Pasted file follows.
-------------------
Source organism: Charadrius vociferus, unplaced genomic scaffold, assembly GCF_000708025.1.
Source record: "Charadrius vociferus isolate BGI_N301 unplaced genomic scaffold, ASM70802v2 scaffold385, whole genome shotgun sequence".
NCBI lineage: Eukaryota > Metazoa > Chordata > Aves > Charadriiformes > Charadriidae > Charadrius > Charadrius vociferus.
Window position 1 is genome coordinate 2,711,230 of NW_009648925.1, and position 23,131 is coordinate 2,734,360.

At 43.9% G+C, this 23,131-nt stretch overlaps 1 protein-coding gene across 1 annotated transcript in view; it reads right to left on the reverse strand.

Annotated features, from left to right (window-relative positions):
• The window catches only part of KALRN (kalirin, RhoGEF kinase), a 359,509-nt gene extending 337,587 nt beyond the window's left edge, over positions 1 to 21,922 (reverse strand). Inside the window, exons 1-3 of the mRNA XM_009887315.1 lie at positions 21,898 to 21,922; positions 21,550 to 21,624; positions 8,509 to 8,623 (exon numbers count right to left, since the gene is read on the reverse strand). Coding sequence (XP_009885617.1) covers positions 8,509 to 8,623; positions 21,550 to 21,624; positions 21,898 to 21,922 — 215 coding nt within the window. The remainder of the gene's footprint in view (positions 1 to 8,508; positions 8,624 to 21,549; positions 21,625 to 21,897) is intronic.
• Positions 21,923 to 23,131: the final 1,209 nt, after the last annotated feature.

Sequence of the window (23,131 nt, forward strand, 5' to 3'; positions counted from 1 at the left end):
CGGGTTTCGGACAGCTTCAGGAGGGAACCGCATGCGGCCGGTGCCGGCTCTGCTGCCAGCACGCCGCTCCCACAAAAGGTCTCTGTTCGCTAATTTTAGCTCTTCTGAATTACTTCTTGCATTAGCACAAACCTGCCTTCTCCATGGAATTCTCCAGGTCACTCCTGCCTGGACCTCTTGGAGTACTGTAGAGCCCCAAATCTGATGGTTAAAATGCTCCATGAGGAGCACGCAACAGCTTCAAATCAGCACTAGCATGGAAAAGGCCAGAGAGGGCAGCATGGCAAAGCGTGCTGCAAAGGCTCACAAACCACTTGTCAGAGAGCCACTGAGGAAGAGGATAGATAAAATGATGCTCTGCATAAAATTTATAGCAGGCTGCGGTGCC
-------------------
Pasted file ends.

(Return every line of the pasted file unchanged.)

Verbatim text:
Source organism: Charadrius vociferus, unplaced genomic scaffold, assembly GCF_000708025.1.
Source record: "Charadrius vociferus isolate BGI_N301 unplaced genomic scaffold, ASM70802v2 scaffold385, whole genome shotgun sequence".
NCBI lineage: Eukaryota > Metazoa > Chordata > Aves > Charadriiformes > Charadriidae > Charadrius > Charadrius vociferus.
Window position 1 is genome coordinate 2,711,230 of NW_009648925.1, and position 23,131 is coordinate 2,734,360.

At 43.9% G+C, this 23,131-nt stretch overlaps 1 protein-coding gene across 1 annotated transcript in view; it reads right to left on the reverse strand.

Annotated features, from left to right (window-relative positions):
• The window catches only part of KALRN (kalirin, RhoGEF kinase), a 359,509-nt gene extending 337,587 nt beyond the window's left edge, over positions 1 to 21,922 (reverse strand). Inside the window, exons 1-3 of the mRNA XM_009887315.1 lie at positions 21,898 to 21,922; positions 21,550 to 21,624; positions 8,509 to 8,623 (exon numbers count right to left, since the gene is read on the reverse strand). Coding sequence (XP_009885617.1) covers positions 8,509 to 8,623; positions 21,550 to 21,624; positions 21,898 to 21,922 — 215 coding nt within the window. The remainder of the gene's footprint in view (positions 1 to 8,508; positions 8,624 to 21,549; positions 21,625 to 21,897) is intronic.
• Positions 21,923 to 23,131: the final 1,209 nt, after the last annotated feature.

Sequence of the window (23,131 nt, forward strand, 5' to 3'; positions counted from 1 at the left end):
CGGGTTTCGGACAGCTTCAGGAGGGAACCGCATGCGGCCGGTGCCGGCTCTGCTGCCAGCACGCCGCTCCCACAAAAGGTCTCTGTTCGCTAATTTTAGCTCTTCTGAATTACTTCTTGCATTAGCACAAACCTGCCTTCTCCATGGAATTCTCCAGGTCACTCCTGCCTGGACCTCTTGGAGTACTGTAGAGCCCCAAATCTGATGGTTAAAATGCTCCATGAGGAGCACGCAACAGCTTCAAATCAGCACTAGCATGGAAAAGGCCAGAGAGGGCAGCATGGCAAAGCGTGCTGCAAAGGCTCACAAACCACTTGTCAGAGAGCCACTGAGGAAGAGGATAGATAAAATGATGCTCTGCATAAAATTTATAGCAGGCTGCGGTGCC